B: Academia is trying to think through these problems from a position that is necessarily normative, to some extent, but also an uninterested position — that’s not trying to create knowledge that is immediately instrumentalised by the market or instrumental for politics, but that is trying to assess a given situation. Not in order for that to be used directly as a tool for someone in power, or in the economy, but to take a disinterested position; even though that is not normative or ‘value-free’.
I think illuminating or enlightening society is part of that, or at least trying to enlighten the discourse and add different perspectives. I know these are terms with heavy baggage. But what I mean is the attempt to create a pluralistic discourse — not enlighten the discourse with ‘the one truth,’ but provide a more thorough understanding of what might be going on. Also questioning power, not accepting the way that things are without questioning these relationships.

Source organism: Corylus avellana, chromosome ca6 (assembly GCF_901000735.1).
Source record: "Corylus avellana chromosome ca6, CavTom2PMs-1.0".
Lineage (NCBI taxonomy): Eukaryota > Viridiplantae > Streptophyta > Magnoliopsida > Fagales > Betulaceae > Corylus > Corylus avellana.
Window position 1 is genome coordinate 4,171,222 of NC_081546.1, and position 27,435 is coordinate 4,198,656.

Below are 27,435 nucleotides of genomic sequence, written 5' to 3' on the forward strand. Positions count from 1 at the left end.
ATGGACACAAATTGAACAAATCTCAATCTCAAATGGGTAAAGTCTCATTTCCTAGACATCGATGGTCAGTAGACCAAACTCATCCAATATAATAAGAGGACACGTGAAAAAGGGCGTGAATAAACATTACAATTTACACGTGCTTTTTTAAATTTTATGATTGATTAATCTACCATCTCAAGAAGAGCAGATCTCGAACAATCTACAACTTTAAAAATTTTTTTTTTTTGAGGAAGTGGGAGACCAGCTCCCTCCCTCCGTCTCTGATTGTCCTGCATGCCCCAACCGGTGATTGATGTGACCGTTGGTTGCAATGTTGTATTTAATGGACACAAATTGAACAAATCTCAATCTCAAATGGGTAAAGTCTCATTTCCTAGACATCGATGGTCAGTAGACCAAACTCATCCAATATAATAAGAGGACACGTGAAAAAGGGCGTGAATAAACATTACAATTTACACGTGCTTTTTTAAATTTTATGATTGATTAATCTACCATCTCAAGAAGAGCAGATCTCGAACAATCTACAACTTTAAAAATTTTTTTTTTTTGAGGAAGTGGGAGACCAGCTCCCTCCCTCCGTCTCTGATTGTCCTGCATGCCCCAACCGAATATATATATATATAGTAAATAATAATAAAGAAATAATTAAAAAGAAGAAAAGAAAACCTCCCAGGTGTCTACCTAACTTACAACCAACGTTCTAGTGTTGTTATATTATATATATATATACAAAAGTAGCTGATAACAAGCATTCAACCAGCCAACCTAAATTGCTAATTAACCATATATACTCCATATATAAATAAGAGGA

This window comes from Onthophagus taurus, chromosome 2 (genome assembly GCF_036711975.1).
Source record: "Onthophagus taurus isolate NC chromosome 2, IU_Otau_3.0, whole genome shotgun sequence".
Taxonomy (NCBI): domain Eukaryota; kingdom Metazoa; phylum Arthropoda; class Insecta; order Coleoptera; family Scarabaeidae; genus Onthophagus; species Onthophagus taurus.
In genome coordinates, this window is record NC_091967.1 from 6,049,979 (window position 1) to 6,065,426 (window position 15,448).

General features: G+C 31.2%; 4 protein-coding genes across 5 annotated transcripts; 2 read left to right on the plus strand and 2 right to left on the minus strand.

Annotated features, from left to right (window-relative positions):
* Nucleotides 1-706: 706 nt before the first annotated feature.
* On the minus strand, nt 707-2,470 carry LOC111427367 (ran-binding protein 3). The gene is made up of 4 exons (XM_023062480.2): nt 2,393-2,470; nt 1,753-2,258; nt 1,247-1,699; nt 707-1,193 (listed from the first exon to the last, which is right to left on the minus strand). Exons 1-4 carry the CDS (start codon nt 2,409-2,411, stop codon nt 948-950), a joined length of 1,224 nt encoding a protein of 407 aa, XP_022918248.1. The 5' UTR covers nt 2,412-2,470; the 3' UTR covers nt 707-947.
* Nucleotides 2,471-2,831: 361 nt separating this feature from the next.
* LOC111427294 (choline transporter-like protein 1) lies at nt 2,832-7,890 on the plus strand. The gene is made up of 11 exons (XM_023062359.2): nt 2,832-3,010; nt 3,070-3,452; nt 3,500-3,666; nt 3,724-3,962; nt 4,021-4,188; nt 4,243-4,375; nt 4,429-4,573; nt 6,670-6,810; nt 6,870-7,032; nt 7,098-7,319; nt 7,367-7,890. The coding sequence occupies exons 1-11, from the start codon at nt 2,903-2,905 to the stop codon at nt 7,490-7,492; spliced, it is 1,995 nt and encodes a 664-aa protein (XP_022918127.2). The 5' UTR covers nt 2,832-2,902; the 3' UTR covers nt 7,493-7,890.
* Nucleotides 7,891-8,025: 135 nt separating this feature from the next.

This is an ongoing discussion, and we can have it again and again. I’d like to hear your opinion on it, really.
M: It just seems like there are so many possible visions and that no one is achieving… it seems like action needs to happen on all different sorts of levels in order for there to be any positive change. I feel like academia is limited because it doesn’t (or shouldn’t) push a certain agenda, but I feel like that’s also its strength. But then I don’t know how ‘practical’ it is. I think I have more questions than answers, though.